A Neuroscientific View on the Role of Emotions in Behaving Cognitive Agents


While classical theories systematically opposed emotion and cognition, suggesting that emotions perturbed the normal functioning of the rational thought, recent progress in neuroscience highlights on the contrary that emotional processes are at the core of cognitive processes, directing attention to emotionally-relevant stimuli, favoring the memorization of external events, valuating the association between an action and its consequences, biasing decision making by allowing to compare the motivational value of different goals and, more generally, guiding behavior towards fulfilling the needs of the organism. This article first proposes an overview of the brain areas involved in the emotional modulation of behavior and suggests a functional architecture allowing to perform efficient decision making. It then reviews a series of biologically-inspired computational models of emotion dealing with behavioral tasks like classical conditioning and decision making, which highlight the computational mechanisms involved in emotional behavior. It underlines the importance of embodied cognition in artificial intelligence, as emotional processing is at the core of the cognitive computations deciding which behavior is more appropriate for the agent.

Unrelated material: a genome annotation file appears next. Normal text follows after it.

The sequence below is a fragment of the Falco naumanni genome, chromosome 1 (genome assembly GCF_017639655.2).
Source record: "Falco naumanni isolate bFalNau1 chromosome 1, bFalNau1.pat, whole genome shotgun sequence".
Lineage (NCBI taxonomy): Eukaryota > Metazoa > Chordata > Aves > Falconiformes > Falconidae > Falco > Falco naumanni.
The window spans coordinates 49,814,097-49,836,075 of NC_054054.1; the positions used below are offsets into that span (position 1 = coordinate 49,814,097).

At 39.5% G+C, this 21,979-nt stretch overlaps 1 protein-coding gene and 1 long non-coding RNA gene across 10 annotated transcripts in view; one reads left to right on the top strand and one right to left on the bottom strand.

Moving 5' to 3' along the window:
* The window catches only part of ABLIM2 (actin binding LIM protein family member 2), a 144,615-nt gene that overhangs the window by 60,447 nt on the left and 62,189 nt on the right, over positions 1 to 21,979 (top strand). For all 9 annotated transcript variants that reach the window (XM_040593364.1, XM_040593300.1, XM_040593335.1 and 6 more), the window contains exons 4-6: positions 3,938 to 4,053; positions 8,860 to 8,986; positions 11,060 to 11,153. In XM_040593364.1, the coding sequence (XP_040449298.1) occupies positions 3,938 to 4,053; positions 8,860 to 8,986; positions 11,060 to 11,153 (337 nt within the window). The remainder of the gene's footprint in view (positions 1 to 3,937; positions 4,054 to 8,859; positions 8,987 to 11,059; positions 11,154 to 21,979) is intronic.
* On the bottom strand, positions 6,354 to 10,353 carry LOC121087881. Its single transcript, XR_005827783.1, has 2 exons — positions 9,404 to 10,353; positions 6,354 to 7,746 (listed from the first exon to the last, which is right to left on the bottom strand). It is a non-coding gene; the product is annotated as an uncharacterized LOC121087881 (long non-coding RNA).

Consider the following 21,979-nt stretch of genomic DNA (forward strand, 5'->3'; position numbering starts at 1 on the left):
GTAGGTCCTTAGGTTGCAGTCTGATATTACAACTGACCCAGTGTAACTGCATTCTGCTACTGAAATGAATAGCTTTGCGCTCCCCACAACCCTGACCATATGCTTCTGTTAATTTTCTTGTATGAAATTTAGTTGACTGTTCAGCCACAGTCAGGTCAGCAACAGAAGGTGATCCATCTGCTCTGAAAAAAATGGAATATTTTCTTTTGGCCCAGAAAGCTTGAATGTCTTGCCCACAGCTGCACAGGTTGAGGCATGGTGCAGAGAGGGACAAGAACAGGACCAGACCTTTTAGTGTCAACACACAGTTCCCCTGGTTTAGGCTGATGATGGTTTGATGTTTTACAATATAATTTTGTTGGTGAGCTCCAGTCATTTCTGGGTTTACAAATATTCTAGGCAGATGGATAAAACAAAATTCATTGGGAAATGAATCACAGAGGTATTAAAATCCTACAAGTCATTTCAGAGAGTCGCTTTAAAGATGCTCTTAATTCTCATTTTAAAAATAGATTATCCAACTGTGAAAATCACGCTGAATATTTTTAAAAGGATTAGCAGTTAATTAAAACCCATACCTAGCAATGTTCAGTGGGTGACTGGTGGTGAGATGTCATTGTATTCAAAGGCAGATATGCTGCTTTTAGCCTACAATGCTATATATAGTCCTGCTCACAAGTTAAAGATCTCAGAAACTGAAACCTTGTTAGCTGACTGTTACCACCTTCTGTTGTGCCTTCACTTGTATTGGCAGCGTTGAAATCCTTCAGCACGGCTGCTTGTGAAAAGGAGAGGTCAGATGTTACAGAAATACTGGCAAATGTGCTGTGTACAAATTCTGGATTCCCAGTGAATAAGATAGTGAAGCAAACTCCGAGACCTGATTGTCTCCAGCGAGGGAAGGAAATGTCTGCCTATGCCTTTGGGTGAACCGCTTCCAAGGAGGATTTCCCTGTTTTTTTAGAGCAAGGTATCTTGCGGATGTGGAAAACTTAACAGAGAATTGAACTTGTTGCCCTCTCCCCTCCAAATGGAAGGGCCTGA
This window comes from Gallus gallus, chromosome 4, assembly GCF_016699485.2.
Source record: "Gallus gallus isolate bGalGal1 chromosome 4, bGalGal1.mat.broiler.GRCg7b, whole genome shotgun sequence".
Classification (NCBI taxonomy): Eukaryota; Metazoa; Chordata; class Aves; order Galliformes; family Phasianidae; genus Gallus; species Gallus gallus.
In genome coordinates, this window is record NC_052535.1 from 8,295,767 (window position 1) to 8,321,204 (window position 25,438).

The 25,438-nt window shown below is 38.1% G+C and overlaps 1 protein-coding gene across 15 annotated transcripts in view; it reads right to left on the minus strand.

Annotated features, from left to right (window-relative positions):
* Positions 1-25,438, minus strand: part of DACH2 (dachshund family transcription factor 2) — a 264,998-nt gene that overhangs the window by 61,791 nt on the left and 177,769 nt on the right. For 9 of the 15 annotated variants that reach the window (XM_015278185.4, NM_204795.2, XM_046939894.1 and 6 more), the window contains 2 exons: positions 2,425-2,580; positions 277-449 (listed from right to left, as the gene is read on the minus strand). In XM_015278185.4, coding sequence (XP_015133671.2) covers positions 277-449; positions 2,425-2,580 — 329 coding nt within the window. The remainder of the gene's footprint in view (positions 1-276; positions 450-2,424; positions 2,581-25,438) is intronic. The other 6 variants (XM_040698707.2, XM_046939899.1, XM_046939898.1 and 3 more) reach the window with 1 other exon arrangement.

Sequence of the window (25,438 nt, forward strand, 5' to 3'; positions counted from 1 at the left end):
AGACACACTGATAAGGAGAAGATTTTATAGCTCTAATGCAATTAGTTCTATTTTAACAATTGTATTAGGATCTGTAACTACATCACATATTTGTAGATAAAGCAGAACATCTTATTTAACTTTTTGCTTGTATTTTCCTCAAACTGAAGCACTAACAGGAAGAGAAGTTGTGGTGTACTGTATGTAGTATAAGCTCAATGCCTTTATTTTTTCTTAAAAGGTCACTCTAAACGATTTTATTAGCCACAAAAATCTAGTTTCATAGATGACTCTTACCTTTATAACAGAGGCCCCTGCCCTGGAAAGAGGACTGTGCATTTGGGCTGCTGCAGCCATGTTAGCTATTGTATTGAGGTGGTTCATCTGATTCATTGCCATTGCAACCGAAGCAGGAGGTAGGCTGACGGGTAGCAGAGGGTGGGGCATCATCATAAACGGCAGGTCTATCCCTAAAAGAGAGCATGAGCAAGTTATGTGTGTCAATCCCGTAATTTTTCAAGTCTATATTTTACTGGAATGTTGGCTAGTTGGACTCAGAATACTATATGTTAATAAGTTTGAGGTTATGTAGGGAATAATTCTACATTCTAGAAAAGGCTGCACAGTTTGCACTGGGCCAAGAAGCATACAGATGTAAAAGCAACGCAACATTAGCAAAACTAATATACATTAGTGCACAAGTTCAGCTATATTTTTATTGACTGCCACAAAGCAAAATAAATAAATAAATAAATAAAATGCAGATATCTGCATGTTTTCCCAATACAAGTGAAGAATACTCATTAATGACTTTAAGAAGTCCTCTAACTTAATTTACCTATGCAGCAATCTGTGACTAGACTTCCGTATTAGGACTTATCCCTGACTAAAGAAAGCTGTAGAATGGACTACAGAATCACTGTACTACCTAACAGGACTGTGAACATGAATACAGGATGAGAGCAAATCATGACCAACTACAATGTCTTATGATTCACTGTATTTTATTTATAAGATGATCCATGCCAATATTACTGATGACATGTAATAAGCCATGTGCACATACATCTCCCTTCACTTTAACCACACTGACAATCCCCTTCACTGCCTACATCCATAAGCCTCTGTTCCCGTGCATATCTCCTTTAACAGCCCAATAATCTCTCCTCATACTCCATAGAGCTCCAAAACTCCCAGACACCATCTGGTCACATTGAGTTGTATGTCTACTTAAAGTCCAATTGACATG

Künstliche Intelligenz, 25(3). doi:10.1007/s13218-011-0106-y